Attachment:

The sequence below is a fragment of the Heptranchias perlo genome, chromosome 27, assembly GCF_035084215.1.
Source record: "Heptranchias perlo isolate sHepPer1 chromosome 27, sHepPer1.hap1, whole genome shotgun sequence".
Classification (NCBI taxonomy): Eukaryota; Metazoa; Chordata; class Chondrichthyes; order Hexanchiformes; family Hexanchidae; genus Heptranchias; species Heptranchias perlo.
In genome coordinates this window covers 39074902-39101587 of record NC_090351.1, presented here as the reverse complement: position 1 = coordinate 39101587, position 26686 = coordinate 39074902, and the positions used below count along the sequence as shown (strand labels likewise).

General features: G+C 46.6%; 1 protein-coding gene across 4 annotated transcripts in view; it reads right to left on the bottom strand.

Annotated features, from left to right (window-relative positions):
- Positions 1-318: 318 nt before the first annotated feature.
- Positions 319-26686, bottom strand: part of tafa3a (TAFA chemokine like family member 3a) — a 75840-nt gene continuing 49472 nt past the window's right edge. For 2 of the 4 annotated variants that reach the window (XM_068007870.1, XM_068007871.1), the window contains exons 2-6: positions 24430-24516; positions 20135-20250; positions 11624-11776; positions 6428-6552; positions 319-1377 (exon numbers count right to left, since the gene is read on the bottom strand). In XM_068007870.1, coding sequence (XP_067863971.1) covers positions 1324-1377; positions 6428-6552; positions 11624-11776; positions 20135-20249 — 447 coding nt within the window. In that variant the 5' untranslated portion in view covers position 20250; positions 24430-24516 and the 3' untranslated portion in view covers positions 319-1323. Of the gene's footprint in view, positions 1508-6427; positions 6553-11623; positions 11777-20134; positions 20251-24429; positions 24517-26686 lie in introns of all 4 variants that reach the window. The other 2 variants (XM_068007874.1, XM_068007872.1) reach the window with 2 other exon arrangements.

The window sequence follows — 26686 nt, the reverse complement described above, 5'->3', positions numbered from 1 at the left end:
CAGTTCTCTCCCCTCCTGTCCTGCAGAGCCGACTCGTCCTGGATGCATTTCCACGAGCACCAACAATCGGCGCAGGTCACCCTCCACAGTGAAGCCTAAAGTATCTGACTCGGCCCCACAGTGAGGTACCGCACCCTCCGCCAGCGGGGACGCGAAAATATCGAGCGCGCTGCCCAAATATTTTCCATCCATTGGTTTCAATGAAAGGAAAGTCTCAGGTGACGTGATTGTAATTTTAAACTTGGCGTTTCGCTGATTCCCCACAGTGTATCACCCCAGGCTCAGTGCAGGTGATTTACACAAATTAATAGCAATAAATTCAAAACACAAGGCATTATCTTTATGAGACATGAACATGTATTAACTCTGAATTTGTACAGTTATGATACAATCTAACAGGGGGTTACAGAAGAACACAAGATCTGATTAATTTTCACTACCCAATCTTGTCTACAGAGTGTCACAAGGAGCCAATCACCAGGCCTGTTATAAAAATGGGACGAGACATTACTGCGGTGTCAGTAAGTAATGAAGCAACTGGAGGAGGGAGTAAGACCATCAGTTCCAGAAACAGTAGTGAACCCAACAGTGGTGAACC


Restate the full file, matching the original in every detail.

The sequence below is a fragment of the Heptranchias perlo genome, chromosome 27, assembly GCF_035084215.1.
Source record: "Heptranchias perlo isolate sHepPer1 chromosome 27, sHepPer1.hap1, whole genome shotgun sequence".
Classification (NCBI taxonomy): Eukaryota; Metazoa; Chordata; class Chondrichthyes; order Hexanchiformes; family Hexanchidae; genus Heptranchias; species Heptranchias perlo.
In genome coordinates this window covers 39074902-39101587 of record NC_090351.1, presented here as the reverse complement: position 1 = coordinate 39101587, position 26686 = coordinate 39074902, and the positions used below count along the sequence as shown (strand labels likewise).

General features: G+C 46.6%; 1 protein-coding gene across 4 annotated transcripts in view; it reads right to left on the bottom strand.

Annotated features, from left to right (window-relative positions):
- Positions 1-318: 318 nt before the first annotated feature.
- Positions 319-26686, bottom strand: part of tafa3a (TAFA chemokine like family member 3a) — a 75840-nt gene continuing 49472 nt past the window's right edge. For 2 of the 4 annotated variants that reach the window (XM_068007870.1, XM_068007871.1), the window contains exons 2-6: positions 24430-24516; positions 20135-20250; positions 11624-11776; positions 6428-6552; positions 319-1377 (exon numbers count right to left, since the gene is read on the bottom strand). In XM_068007870.1, coding sequence (XP_067863971.1) covers positions 1324-1377; positions 6428-6552; positions 11624-11776; positions 20135-20249 — 447 coding nt within the window. In that variant the 5' untranslated portion in view covers position 20250; positions 24430-24516 and the 3' untranslated portion in view covers positions 319-1323. Of the gene's footprint in view, positions 1508-6427; positions 6553-11623; positions 11777-20134; positions 20251-24429; positions 24517-26686 lie in introns of all 4 variants that reach the window. The other 2 variants (XM_068007874.1, XM_068007872.1) reach the window with 2 other exon arrangements.

The window sequence follows — 26686 nt, the reverse complement described above, 5'->3', positions numbered from 1 at the left end:
CAGTTCTCTCCCCTCCTGTCCTGCAGAGCCGACTCGTCCTGGATGCATTTCCACGAGCACCAACAATCGGCGCAGGTCACCCTCCACAGTGAAGCCTAAAGTATCTGACTCGGCCCCACAGTGAGGTACCGCACCCTCCGCCAGCGGGGACGCGAAAATATCGAGCGCGCTGCCCAAATATTTTCCATCCATTGGTTTCAATGAAAGGAAAGTCTCAGGTGACGTGATTGTAATTTTAAACTTGGCGTTTCGCTGATTCCCCACAGTGTATCACCCCAGGCTCAGTGCAGGTGATTTACACAAATTAATAGCAATAAATTCAAAACACAAGGCATTATCTTTATGAGACATGAACATGTATTAACTCTGAATTTGTACAGTTATGATACAATCTAACAGGGGGTTACAGAAGAACACAAGATCTGATTAATTTTCACTACCCAATCTTGTCTACAGAGTGTCACAAGGAGCCAATCACCAGGCCTGTTATAAAAATGGGACGAGACATTACTGCGGTGTCAGTAAGTAATGAAGCAACTGGAGGAGGGAGTAAGACCATCAGTTCCAGAAACAGTAGTGAACCCAACAGTGGTGAACC